You may experience certain side effects, such as:
Loss of taste
Chronic hacking, dry cough
Kidney damage (in rare instances)
Let your doctor know immediately if you're taking ACEIs and you think you may be pregnant. ACE inhibitors can be dangerous during pregnancy for the fetus and the mother. They can cause severe kidney failure, low blood pressure, hyperkalemia (excess potassium), and even death of the fetus.
These block the angiotensin II action directly on blood vessels by attaching to the blood vessel's receptor site. This keeps them from narrowing, causing blood pressure to drop.
Types of ARBs include:
Losartan potassium (Cozaar)
Eprosartan mesylate (Teveten)
ARBs may cause dizziness. If you’re pregnant, you shouldn’t use them since they can injure the developing fetus. If you suspect you're pregnant, let your doctor know right away.
Muscle contractions involve the movement of calcium in and out of muscle cells. Calcium channel blockers (CCBs) limit how much calcium enters your blood vessels and heart's smooth muscle cells. CCBs help your heart beat with less force with every breath and relax your blood vessels, lowering your blood pressure.
Some types of CCBs include:
Amlodipine besylate (Lotrel, Norvasc)
Verapamil hydrochloride (Isoptin SR, Covera-HS, Verelan, Calan SR)
Isradipine (DynaCirc CR, DynaCirc)
Side effects may include:
These are just some of the numerous prescription medications to treat high blood pressure. You can find additional information on these and other hypertension medications here¹.
You can maintain healthy blood pressure by living a healthy lifestyle. By preventing hypertension, you reduce your risk of stroke and heart disease. Try to incorporate the following healthy living strategies into your daily routine:
To prevent hypertension and its complications, choose healthy snacks and meals. You'll want to include plenty of fresh vegetables and fruits.
Your doctor can suggest various foods that can prevent high blood pressure, such as foods rich in protein, fiber, potassium, and foods lower in saturated fat and sodium. Making healthy diet choices can maintain lower blood pressure and prevent complications for many.
The Dietary Approaches to Stop Hypertension (DASH)¹ eating plan has a proven track record of maintaining lower blood pressure.
By being physically active, you can maintain low blood pressure and a healthy weight. According to the Physical Activity Guidelines for Americans², adults should get a minimum of two and a half hours of moderate-intensity exercise each week, such as bicycling or brisk walking. This is around a half-hour a day, five days a week. Adolescents and children should get one hour each day of physical activity.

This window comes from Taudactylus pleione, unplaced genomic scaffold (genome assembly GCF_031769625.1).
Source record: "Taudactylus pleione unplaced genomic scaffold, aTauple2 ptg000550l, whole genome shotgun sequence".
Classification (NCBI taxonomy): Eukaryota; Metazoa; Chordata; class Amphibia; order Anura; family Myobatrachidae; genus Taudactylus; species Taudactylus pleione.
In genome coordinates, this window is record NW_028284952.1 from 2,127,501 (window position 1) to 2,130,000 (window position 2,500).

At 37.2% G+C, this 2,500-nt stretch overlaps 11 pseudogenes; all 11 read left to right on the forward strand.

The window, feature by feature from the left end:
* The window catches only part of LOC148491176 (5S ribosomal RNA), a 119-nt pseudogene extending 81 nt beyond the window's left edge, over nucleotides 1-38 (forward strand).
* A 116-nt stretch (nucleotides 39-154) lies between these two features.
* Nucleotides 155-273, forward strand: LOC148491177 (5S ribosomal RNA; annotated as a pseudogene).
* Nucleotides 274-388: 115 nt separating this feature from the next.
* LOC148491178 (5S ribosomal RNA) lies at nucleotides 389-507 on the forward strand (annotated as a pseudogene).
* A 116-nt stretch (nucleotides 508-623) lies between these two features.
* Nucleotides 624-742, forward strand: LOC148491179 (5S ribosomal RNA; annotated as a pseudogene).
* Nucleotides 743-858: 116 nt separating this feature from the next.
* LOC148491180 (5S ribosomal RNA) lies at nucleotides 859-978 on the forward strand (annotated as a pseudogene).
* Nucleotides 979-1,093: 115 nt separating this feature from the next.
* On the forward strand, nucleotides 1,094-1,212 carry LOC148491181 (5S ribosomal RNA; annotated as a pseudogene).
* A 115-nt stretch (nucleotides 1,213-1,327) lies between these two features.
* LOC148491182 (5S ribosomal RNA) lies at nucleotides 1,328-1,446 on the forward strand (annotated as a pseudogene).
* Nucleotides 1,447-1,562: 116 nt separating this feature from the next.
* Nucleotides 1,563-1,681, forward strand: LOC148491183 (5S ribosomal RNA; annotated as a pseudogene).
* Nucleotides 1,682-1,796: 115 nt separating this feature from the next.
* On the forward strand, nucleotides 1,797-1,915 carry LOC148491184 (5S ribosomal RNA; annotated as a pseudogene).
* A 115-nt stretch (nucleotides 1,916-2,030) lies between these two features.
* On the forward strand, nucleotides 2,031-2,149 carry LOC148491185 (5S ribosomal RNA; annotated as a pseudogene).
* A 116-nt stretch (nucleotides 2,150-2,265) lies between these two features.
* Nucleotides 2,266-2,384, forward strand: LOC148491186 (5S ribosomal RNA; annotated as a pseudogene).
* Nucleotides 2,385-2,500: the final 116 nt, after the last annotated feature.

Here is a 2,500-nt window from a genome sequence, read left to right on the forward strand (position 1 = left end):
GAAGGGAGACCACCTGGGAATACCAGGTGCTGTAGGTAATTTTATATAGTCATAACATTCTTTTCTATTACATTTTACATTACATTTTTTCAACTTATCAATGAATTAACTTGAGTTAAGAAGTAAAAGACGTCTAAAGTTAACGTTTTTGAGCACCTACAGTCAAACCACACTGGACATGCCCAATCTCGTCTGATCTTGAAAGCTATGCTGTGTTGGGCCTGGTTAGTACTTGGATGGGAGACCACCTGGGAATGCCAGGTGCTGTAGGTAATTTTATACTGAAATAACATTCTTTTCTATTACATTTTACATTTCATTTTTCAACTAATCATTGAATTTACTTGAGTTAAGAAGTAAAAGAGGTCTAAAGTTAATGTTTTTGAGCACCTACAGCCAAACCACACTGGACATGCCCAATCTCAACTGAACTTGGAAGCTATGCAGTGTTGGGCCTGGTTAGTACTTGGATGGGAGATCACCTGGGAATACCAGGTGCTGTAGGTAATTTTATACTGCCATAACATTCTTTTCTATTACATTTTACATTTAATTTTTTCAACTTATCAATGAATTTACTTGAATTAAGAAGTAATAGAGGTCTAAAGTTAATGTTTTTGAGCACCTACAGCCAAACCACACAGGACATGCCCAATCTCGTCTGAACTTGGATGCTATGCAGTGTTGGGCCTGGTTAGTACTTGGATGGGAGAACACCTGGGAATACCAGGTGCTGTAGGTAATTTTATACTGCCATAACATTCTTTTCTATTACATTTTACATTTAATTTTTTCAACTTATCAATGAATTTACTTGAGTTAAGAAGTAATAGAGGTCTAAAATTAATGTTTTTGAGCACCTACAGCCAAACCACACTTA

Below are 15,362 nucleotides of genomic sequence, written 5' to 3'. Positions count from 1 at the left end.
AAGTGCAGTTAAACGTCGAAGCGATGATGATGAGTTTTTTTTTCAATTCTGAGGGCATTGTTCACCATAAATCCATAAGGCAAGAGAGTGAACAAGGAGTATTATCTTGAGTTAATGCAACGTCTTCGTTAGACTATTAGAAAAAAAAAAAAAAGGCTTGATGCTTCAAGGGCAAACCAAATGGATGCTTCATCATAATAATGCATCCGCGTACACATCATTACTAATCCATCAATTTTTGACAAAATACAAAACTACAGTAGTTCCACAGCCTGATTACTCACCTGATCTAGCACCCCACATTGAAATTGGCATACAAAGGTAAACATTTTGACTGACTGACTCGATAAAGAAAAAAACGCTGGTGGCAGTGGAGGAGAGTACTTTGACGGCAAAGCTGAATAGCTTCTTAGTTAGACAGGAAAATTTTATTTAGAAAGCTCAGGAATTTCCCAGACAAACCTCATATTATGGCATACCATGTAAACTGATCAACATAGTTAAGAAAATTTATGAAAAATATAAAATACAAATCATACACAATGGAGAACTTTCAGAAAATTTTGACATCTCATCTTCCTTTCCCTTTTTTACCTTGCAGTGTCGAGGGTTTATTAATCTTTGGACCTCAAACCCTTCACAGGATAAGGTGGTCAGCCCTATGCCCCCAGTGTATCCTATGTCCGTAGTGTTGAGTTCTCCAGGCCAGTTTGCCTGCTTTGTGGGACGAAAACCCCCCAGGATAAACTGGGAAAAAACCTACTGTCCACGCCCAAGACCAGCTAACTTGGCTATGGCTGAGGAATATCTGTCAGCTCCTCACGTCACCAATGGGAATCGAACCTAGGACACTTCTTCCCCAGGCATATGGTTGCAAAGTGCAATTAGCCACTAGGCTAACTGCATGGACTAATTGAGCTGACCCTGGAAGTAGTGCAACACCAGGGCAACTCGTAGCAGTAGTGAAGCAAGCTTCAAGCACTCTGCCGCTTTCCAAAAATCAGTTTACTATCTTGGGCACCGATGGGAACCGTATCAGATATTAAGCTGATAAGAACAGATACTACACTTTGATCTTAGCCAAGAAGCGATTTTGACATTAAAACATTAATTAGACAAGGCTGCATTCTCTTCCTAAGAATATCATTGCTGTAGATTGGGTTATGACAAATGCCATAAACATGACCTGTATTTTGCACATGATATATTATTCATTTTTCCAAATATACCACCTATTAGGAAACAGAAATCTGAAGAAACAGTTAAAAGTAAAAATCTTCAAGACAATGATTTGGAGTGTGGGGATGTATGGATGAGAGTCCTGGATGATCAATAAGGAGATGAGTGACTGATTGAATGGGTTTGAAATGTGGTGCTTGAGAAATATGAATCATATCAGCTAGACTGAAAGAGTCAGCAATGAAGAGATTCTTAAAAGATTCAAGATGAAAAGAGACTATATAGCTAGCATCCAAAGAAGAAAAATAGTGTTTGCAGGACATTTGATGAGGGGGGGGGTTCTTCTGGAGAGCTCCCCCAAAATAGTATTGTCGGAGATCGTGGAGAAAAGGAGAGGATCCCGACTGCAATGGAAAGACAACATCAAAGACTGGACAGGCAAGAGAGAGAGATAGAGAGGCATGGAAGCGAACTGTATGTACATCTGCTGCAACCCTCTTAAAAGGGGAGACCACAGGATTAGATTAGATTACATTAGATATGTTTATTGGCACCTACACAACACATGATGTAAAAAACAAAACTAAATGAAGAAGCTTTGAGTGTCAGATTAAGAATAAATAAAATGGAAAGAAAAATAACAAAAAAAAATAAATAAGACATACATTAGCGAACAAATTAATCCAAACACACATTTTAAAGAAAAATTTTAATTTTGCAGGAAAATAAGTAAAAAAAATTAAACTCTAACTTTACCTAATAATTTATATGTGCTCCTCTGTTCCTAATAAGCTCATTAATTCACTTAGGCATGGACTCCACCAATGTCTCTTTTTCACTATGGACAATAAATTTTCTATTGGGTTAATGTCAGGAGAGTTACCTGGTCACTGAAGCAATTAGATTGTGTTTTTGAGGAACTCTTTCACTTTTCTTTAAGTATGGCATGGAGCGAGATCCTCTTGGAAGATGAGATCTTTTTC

Being overweight or obese raises your risk for hypertension. Your doctor will measure your body mass index (BMI) to determine if you're in a healthy weight range or not. Or, you can use this tool³ to calculate your own BMI if you know your height and weight. Your doctor may also use your hip and waist measurements to evaluate body fat.
Consult with your doctor about ways to achieve and maintain a healthy weight.
Don't drink too much alcohol since it can increase your blood pressure. Men shouldn't drink more than two alcoholic beverages a day, and women shouldn't have more than one per day. You'll find more information about this and the CDC's Alcohol Program here⁴.
Smoking increases your blood pressure. It also puts you at a greater risk for stroke and heart attack. You can lower your risk for heart disease by quitting. Talk with your doctor about ways to stop smoking.
Quality sleep is essential to your overall health. Getting enough sleep contributes to blood vessel and heart health. When you don't get enough sleep regularly, you face an increased risk⁵ of:
High blood pressure
Learning how to manage stress and relax can improve your physical and emotional health. It can also lower or prevent high blood pressure. Techniques for managing stress include:
Focusing on something peaceful or calm
Listening to music
Your guide to lowering your blood pressure with DASH | NIH: National Heart, Lung, and Blood Institute
Current guidelines | Health.gov
Assessing your weight | Centers for Disease Control and Prevention
Alcohol and public health | Centers for Disease Control and Prevention
Sleep and sleep disorders | Centers for Disease Control and Prevention
Your doctor will usually diagnose hypertension during your yearly visit to their office. They can provide you with a treatment plan and medication to lower your blood pressure to a manageable level. They'll also suggest lifestyle changes.
Over time, the impact of high blood pressure can cause other heart and vascular health-related symptoms. Your doctor will likely refer you to a cardiologist to monitor you. Cardiologists have special skills, experience, and training in finding, treating, and preventing heart and blood vessel diseases.
Your primary care doctor will work closely with your cardiologist to keep your blood pressure at a manageable level to prevent damage to important organs.